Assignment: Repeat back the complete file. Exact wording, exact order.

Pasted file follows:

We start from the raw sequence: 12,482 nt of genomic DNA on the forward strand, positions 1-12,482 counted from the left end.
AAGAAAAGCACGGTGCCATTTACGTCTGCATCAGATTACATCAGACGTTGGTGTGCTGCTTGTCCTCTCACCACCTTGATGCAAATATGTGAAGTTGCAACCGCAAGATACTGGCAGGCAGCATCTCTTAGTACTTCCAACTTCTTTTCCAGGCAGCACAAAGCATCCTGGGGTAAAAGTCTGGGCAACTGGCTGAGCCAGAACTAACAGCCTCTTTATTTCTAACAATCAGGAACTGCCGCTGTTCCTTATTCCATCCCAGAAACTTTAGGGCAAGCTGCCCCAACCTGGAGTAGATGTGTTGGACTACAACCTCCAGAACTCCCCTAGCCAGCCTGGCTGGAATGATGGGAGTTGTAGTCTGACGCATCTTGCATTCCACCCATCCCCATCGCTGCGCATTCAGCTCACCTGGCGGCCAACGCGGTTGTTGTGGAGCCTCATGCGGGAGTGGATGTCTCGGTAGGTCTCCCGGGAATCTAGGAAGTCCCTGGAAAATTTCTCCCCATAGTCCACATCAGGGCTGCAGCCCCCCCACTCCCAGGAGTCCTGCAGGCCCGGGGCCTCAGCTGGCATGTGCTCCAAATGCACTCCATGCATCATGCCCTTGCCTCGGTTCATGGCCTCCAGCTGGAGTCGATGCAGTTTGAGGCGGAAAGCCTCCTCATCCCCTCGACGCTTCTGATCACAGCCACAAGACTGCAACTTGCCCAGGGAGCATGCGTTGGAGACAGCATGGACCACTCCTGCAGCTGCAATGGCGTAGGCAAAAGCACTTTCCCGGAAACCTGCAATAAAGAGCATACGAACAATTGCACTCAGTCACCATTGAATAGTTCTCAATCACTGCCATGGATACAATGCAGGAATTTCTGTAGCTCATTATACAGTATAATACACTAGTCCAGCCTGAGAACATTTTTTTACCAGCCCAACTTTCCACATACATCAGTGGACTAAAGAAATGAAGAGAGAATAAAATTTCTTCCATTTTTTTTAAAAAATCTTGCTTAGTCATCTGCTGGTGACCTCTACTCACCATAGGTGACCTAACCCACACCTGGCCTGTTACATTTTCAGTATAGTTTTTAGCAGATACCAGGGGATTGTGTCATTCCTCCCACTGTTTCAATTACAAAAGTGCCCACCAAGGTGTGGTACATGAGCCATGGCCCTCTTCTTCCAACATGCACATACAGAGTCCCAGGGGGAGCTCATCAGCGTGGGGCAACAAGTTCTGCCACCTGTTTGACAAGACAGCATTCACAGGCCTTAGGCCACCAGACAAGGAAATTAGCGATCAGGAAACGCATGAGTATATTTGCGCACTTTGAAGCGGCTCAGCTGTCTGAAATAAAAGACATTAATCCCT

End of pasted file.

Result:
We start from the raw sequence: 12,482 nt of genomic DNA on the forward strand, positions 1-12,482 counted from the left end.
AAGAAAAGCACGGTGCCATTTACGTCTGCATCAGATTACATCAGACGTTGGTGTGCTGCTTGTCCTCTCACCACCTTGATGCAAATATGTGAAGTTGCAACCGCAAGATACTGGCAGGCAGCATCTCTTAGTACTTCCAACTTCTTTTCCAGGCAGCACAAAGCATCCTGGGGTAAAAGTCTGGGCAACTGGCTGAGCCAGAACTAACAGCCTCTTTATTTCTAACAATCAGGAACTGCCGCTGTTCCTTATTCCATCCCAGAAACTTTAGGGCAAGCTGCCCCAACCTGGAGTAGATGTGTTGGACTACAACCTCCAGAACTCCCCTAGCCAGCCTGGCTGGAATGATGGGAGTTGTAGTCTGACGCATCTTGCATTCCACCCATCCCCATCGCTGCGCATTCAGCTCACCTGGCGGCCAACGCGGTTGTTGTGGAGCCTCATGCGGGAGTGGATGTCTCGGTAGGTCTCCCGGGAATCTAGGAAGTCCCTGGAAAATTTCTCCCCATAGTCCACATCAGGGCTGCAGCCCCCCCACTCCCAGGAGTCCTGCAGGCCCGGGGCCTCAGCTGGCATGTGCTCCAAATGCACTCCATGCATCATGCCCTTGCCTCGGTTCATGGCCTCCAGCTGGAGTCGATGCAGTTTGAGGCGGAAAGCCTCCTCATCCCCTCGACGCTTCTGATCACAGCCACAAGACTGCAACTTGCCCAGGGAGCATGCGTTGGAGACAGCATGGACCACTCCTGCAGCTGCAATGGCGTAGGCAAAAGCACTTTCCCGGAAACCTGCAATAAAGAGCATACGAACAATTGCACTCAGTCACCATTGAATAGTTCTCAATCACTGCCATGGATACAATGCAGGAATTTCTGTAGCTCATTATACAGTATAATACACTAGTCCAGCCTGAGAACATTTTTTTACCAGCCCAACTTTCCACATACATCAGTGGACTAAAGAAATGAAGAGAGAATAAAATTTCTTCCATTTTTTTTAAAAAATCTTGCTTAGTCATCTGCTGGTGACCTCTACTCACCATAGGTGACCTAACCCACACCTGGCCTGTTACATTTTCAGTATAGTTTTTAGCAGATACCAGGGGATTGTGTCATTCCTCCCACTGTTTCAATTACAAAAGTGCCCACCAAGGTGTGGTACATGAGCCATGGCCCTCTTCTTCCAACATGCACATACAGAGTCCCAGGGGGAGCTCATCAGCGTGGGGCAACAAGTTCTGCCACCTGTTTGACAAGACAGCATTCACAGGCCTTAGGCCACCAGACAAGGAAATTAGCGATCAGGAAACGCATGAGTATATTTGCGCACTTTGAAGCGGCTCAGCTGTCTGAAATAAAAGACATTAATCCCT